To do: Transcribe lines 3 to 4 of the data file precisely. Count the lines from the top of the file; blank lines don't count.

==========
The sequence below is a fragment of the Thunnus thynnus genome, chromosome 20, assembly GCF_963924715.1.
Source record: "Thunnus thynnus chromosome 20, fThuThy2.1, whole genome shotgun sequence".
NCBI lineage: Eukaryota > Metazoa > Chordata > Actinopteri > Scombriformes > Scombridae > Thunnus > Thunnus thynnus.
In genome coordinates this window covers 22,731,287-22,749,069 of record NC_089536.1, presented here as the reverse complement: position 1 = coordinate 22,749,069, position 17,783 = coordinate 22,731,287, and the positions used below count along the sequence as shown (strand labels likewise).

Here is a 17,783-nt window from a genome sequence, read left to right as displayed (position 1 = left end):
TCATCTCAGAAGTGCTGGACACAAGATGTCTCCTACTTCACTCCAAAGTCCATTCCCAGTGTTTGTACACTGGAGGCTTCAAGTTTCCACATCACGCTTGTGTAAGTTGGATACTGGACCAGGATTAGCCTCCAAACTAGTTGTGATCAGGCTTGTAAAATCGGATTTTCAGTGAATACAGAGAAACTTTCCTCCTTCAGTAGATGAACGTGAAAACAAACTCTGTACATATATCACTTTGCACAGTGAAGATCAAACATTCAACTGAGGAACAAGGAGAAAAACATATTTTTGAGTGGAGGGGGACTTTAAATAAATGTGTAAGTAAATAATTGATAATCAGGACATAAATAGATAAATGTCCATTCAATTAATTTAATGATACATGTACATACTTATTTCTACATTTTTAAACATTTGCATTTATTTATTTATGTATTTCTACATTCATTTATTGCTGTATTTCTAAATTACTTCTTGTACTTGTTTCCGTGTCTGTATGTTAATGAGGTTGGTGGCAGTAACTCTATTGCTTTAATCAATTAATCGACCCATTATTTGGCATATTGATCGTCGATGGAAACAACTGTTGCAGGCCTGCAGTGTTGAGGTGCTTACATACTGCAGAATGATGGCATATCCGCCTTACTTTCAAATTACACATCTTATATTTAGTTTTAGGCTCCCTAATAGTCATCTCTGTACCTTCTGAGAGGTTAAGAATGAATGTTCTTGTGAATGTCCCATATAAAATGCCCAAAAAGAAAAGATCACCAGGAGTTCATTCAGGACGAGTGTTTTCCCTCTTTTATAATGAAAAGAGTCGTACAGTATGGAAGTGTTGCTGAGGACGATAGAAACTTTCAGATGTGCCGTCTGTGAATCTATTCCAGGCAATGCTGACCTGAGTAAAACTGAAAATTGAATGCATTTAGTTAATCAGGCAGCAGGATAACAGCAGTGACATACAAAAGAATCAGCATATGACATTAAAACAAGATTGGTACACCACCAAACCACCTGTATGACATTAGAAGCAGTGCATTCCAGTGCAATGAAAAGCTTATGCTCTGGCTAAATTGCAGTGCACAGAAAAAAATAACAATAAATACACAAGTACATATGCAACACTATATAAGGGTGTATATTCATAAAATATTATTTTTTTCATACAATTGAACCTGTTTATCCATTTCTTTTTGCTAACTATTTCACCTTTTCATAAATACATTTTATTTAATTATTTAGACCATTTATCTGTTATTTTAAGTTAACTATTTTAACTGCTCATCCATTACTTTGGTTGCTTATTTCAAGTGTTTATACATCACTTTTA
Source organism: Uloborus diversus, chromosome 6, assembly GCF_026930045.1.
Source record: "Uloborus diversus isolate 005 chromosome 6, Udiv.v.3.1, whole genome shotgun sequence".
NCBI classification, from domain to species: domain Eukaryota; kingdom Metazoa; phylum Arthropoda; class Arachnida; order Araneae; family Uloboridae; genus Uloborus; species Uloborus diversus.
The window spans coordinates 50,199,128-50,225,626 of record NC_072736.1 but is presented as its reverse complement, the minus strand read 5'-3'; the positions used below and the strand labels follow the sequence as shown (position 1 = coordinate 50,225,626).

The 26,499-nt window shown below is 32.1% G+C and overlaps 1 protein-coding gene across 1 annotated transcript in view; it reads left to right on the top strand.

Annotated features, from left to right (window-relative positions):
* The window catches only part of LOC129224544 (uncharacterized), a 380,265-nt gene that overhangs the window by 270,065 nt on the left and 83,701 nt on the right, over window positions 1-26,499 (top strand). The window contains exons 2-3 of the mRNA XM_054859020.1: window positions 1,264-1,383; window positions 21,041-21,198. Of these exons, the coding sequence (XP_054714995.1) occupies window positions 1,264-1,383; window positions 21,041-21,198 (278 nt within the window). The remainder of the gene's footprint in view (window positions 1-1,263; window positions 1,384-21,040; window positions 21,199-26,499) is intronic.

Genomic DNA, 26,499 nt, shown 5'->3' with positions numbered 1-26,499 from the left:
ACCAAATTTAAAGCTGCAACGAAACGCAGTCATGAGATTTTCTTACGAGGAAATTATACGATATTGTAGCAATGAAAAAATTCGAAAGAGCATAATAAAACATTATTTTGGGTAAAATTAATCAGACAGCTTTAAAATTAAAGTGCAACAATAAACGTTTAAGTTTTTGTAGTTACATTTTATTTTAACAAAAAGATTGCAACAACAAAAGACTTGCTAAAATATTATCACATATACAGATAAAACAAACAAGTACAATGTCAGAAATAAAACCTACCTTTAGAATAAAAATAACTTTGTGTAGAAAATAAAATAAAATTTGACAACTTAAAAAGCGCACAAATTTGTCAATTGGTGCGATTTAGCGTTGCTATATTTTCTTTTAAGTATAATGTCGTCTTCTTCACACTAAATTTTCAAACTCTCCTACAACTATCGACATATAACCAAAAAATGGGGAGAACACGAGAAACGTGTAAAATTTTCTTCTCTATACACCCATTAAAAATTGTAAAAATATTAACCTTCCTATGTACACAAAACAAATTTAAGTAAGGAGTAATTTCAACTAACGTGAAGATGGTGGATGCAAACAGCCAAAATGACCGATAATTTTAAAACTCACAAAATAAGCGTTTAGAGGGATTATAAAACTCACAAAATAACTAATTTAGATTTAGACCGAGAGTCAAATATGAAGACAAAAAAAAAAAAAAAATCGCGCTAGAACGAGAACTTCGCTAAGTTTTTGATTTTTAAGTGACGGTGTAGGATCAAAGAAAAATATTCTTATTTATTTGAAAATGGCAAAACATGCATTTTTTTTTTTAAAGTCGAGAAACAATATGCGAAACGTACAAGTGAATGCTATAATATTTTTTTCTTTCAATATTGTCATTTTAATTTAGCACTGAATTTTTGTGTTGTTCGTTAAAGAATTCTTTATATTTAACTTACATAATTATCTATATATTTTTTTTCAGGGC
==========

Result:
NCBI lineage: Eukaryota > Metazoa > Chordata > Actinopteri > Scombriformes > Scombridae > Thunnus > Thunnus thynnus.
In genome coordinates this window covers 22,731,287-22,749,069 of record NC_089536.1, presented here as the reverse complement: position 1 = coordinate 22,749,069, position 17,783 = coordinate 22,731,287, and the positions used below count along the sequence as shown (strand labels likewise).